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Clothing Workers in Newcastle PDF Print E-mail
Friday, 02 September 2011 15:44

STATEMENT:

Earlier this week, the Business Report published an op-ed piece by SACTWU’s National Organising Secretary, Chris Gina, dealing with the struggle of clothing workers in Newcastle. The published op-ed piece was edited quite extensively with significant information cut from the version submitted by SACTWU.

Below, for your information, we provide the full article submitted to the Business Report.

Clothing Workers in Newcastle



The cost of being a clothing worker in Newcastle is high. It costs between R50 and R100 a week for a worker to travel to and from work, if one takes a bus or taxi and lives in Madadeni or Osizweni. Household electricity can cost R70 a week, while rent costs on average about R40 a week.

The food and grocery expenses of low-wage workers are limited to basic goods, often simple carbohydrates which provide quick energy and fill one up rapidly. Bread, pap, flour, rice, potatoes, beans, sugar, cooking oil, washing powder and soap are bought in bulk and cost a worker at least R220 a week.

If workers spend on other items – such as vegetables, meat, onions, tea, coffee, milk, crèche, airtime, children’s transport to school, children’s school lunch, or even toothpaste, medication, toilet paper or clothing, amongst other things – their overall costs are higher.

Workers’ expenses are often greater than the present legal minimum wage in Newcastle for a starting machinist, R416.50 a week, or even that of a qualified machinist, R489 a week.

Despite this, commentators often refer to Newcastle when arguing for greater labour and wage flexibility with some Newcastle employers proposing a reduced minimum wage of R280 per week.

Would you be prepared to work 40 to 45 hours a week for R280? For that matter, would you be able to live off the legal Newcastle minimum wage of R416.50 per week?

Clothing workers are often sole bread winners who support at least five dependents. This means once a worker’s transport to work is paid, a wage of R416.50 is the equivalent of R8.13 per day per dependent. For a wage of R280 per week it would be the equivalent of R4.88 per day per dependant.

That R416.50 per week is considered “too high” is indicative of the skewed values of our society. For while clothing workers are often lambasted for wanting higher wages, few people complain about the incomes of South Africa’s executives, including executives at the clothing retailers where many of the garments made in Newcastle end up. For example, one clothing retailer CEO earned R8.55 million in the past year. It is the equivalent of R164 000 a week – about 400 times more than a clothing worker. No wonder South Africa is the most unequal country in the world.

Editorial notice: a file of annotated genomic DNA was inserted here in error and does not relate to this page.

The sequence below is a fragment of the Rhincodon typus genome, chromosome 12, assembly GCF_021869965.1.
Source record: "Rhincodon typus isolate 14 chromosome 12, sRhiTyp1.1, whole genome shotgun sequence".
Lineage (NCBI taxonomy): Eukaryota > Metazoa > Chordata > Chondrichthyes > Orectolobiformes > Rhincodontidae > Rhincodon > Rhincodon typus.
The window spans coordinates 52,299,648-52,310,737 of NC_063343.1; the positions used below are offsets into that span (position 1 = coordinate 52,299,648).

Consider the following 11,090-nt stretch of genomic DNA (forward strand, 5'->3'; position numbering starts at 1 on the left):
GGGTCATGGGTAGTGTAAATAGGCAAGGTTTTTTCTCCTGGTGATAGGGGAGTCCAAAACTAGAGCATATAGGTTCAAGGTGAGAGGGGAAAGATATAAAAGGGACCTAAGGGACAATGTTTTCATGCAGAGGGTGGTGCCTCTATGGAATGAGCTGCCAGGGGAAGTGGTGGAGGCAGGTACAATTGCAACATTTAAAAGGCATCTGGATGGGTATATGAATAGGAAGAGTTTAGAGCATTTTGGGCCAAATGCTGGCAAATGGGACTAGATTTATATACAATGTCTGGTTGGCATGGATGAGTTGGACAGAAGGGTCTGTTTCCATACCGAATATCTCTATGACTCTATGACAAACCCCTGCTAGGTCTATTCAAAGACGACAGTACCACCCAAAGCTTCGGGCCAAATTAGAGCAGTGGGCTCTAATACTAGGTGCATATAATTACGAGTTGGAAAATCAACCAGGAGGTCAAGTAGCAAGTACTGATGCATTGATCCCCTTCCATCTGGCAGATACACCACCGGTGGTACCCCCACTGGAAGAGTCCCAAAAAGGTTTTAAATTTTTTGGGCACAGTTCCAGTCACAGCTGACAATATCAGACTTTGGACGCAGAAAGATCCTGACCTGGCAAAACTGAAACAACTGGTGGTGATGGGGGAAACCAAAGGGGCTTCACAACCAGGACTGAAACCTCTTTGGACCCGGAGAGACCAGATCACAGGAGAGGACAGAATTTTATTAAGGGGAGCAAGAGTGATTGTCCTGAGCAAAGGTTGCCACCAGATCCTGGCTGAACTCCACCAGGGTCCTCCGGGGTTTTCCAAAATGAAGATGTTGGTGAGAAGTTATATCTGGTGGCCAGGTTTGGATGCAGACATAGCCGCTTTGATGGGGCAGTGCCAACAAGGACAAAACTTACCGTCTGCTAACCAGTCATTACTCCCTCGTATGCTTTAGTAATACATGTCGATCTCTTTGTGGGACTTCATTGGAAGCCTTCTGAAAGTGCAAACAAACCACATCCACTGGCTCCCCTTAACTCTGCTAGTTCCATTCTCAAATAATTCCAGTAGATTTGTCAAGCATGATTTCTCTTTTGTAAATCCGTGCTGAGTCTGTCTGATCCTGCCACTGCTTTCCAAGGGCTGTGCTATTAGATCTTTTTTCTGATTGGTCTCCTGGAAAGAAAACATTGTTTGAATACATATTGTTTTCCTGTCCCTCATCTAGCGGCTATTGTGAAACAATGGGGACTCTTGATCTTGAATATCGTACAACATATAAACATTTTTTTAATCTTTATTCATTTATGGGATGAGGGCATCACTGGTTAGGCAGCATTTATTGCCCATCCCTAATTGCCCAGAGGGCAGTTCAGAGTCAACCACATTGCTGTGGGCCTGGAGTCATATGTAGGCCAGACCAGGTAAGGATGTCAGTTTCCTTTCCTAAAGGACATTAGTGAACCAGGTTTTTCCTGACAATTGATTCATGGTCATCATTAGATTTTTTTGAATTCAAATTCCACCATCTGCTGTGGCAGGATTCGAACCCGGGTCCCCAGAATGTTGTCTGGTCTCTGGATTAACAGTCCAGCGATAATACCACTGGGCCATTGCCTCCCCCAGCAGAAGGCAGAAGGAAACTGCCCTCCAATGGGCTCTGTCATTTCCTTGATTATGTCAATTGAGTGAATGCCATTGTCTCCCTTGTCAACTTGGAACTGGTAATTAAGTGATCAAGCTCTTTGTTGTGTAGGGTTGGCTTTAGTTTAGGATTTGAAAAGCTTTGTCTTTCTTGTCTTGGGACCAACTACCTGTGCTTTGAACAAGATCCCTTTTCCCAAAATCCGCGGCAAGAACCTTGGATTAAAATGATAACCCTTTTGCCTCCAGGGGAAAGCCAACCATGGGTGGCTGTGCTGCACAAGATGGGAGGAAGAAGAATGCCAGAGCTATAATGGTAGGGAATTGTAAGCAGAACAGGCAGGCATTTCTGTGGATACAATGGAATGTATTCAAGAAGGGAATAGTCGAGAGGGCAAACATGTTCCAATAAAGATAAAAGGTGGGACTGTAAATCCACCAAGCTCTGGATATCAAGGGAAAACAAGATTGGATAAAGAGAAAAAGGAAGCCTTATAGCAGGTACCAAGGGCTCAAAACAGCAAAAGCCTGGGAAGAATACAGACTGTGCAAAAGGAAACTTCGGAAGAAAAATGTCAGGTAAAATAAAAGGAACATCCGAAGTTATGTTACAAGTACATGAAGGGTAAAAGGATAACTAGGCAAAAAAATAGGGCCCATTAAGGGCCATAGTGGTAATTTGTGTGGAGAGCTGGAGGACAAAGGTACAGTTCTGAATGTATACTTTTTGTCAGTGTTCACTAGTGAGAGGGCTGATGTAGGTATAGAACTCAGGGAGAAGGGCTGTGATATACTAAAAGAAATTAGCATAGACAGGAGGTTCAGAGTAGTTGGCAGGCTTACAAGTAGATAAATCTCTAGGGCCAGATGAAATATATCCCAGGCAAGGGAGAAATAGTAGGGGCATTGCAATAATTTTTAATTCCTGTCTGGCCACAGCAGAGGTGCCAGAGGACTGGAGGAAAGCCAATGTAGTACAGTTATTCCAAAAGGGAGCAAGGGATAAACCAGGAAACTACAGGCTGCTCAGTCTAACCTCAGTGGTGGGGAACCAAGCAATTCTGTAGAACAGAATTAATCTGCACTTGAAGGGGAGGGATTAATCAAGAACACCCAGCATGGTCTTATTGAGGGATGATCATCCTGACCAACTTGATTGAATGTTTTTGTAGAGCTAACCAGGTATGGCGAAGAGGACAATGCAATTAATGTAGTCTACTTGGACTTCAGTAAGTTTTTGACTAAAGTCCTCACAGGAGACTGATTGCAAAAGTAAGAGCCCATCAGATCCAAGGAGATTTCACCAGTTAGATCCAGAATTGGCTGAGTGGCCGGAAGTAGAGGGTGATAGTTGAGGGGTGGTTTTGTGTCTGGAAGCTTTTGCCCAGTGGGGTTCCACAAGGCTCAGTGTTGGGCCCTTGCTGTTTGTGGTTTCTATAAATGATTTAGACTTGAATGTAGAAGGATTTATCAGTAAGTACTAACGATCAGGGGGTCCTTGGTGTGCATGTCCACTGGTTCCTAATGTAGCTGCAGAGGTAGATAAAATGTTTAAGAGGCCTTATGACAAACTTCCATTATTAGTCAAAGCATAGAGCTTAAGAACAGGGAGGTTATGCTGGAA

The fact is that poverty wage workers may have a job, but their quality of life is little better than the unemployed. Even the demands of a very basic standard of living outstrip their means. In order to cope, workers employ a range of survival strategies including not eating for a few days during the week, relying on the support of their extended families and borrowing money from micro lenders at great cost.

We often hear that “half a loaf is better than none” and that this kind of struggle is a bitter pill to swallow on the road of progress. It is an opinion heavy with the hypocrisy of classism, articulated by the comfortable (who have enough loaves) who are divorced from the realities of life for poor and unemployed people.

Admittedly, sometimes workers also say “something is better than nothing”. When this is heard by ears deaf to the complexities of class, the sentiment is believed at face value. Workers’ desperation is then paraded as validation for subjecting them to poverty wages. But this is not the full story of what workers are saying. Time and time again during meetings I have held with Newcastle workers, they have unambiguously said “We are scared of losing our jobs. But we are not happy with our wages. We cannot live off them. We want more money.” Workers in Isithebe, Qwa Qwa and Botshabelo say the same things.

Is it possible for clothing workers in South Africa to receive better wages and still keep their jobs? Many employers and commentators would have us believe clothing jobs can only be kept if wages are dropped. The SA Clothing and Textile Workers’ Union (SACTWU) believes they are wrong. 

Our industry needs a longer term and sustainable solution. This exists in the form of the Customised Sector Programme, designed and agreed by SACTWU, business and government. This sector development strategy aims to move the industry away from competitiveness based only on price and towards improved productivity, work organisation, skill levels, machinery, quality and delivery times. This strategy will add value to goods and give manufacturers a greater opportunity to get their products into local retailers while at the same time securing a higher wage for workers.

What some Newcastle employers are proposing is impractical in the medium- to long-term. South Africa cannot compete in the race to the bottom. After all, the weekly wage of a clothing worker in Bangladesh is about R65, with many other countries paying similar low wages. We cannot win this race to the bottom.

But we can win if we focus on industry development in the manner identified in the sector development strategy and by implementing this strategy’s programmes.

Chris Gina is SACTWU’s National Organising Secretary.